I recently stumbled upon this post on the WUWT climate change blog. Its just sort of story that I love to read (its not about climate change!) – people who were previously unhappy with their hearing aids who years later try again. What I love most about Anthony’s story is all of the small things that he mentioned, things that those with a very gradual hearing loss probably don’t even realize are missing. -ordering food through the drive thru, ordering coffee at Starbucks.

…She then asked me if I wanted to order something to eat and asked me if I wanted to hear the specials for today. For decades I’ve never heard what the specials have been in restaurants – they are just something that I waited for it to be over, but this time I heard them all.

I wish that anyone who has previously experienced displeasure with their hearing aids would come in and try out the new technology. Its incredibly rewarding to have them hear better with something new; something that wasn’t available 20 years ago.

We know how rewarding improved hearing is to the person who wasn’t hearing. But we love how he touches on how his family was affected. It is extremely frustrating for family members of the hearing impaired to attempt communication with their loved one.

…it made me frustrated and angry all the time. This affected people around me and especially the people I hold most dear; my own family. Now all of that is gone and I’m like an entirely new person because of this transformation.

Remember, May is Better Hearing Month, come in to see our Audiologists, and try the newest hearing solutions out on the market. They are incredible little gadgets that have come a long way! Just one hour could make tomorrow EPIC!
[/av_textblock]

Focus on hearing, balance

Did you see our spotlight in The Windsor Star this week?

We’re so proud to have received so much support from the local community!

Do you know someone who could benefit from our services? Be sure to share our Windsor Star article with them!

http://blogs.windsorstar.com/special-features/focus-on-your-hearing-balance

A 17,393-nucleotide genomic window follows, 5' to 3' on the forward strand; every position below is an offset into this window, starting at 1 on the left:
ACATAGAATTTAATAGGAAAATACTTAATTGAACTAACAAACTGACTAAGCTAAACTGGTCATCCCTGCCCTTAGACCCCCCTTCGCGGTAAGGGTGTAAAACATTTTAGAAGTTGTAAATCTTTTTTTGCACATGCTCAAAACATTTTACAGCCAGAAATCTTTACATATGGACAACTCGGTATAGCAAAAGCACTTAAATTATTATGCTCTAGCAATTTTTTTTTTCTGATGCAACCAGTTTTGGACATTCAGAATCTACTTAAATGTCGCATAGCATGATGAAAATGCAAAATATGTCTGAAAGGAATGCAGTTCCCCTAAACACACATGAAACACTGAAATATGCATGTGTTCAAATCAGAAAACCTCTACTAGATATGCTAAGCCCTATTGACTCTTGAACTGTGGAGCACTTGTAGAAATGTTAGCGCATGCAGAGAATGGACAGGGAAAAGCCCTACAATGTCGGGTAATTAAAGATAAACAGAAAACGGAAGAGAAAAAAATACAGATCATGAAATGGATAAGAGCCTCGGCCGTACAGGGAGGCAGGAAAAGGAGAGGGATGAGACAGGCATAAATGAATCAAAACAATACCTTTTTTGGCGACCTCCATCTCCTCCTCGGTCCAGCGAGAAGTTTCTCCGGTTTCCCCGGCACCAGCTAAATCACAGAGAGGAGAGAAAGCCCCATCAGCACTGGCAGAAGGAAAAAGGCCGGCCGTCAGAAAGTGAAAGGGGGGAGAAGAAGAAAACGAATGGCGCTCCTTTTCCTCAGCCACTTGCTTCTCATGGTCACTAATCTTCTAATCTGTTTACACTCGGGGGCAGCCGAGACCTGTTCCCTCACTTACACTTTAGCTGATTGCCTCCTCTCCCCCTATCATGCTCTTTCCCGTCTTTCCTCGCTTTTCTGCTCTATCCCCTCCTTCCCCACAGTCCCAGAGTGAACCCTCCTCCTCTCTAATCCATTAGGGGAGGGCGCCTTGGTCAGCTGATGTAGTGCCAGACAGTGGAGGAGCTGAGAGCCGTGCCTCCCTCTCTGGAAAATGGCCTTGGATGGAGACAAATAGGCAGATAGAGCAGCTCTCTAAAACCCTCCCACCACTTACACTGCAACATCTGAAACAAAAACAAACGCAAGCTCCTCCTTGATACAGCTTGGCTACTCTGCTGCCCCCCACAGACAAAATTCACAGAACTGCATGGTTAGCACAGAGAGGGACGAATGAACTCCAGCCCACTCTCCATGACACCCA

And as always, if you have questions for us about what we do, or how we can help you – Please call us! (519) 961-9285

Make a hearing test part of your health routine!

Many Canadians have their eyesight tested every 2-3 years, and yet Statistics Canada reveals that about 70% of adults with measured hearing loss did not report any diagnosis by a health care professional. That is, they noticed they had a hearing loss, but didn’t see an Audiologist or Physician about their problem.

Our Doctors of Audiology recommend a hearing test before the age of 40 for a “baseline“, and a hearing test every 2-3 years after to monitor changes.

Other factors that may affect your hearing: obesity, exposure to loud noise (industrial or leisure), diabetes, kidney disease. Are you a smoker? The chemicals in cigarettes are ototoxic (that is, they can impair your hearing, cause tinnitus or affect your balance).

It only takes one hour to have your hearing tested with our Doctors of Audiology. What better time to have your hearing tested than Better Hearing Month? Call to arrange an appointment at (519) 961-9285.

[av_image src=’http://hearinganddizzy.ca/wp-content/uploads/2015/05/MayMonthAd1-1030×1022.jpg’ attachment=’658′ attachment_size=’large’ align=’center’ animation=’no-animation’ styling=” hover=” link=” target=” caption=” font_size=” appearance=” overlay_opacity=’0.4′ overlay_color=’#000000′ overlay_text_color=’#ffffff’][/av_image]

http://thechronicleherald.ca/more/wellness/1283596-hearing-tests-part-of-%E2%80%98overall-health-routine%E2%80%99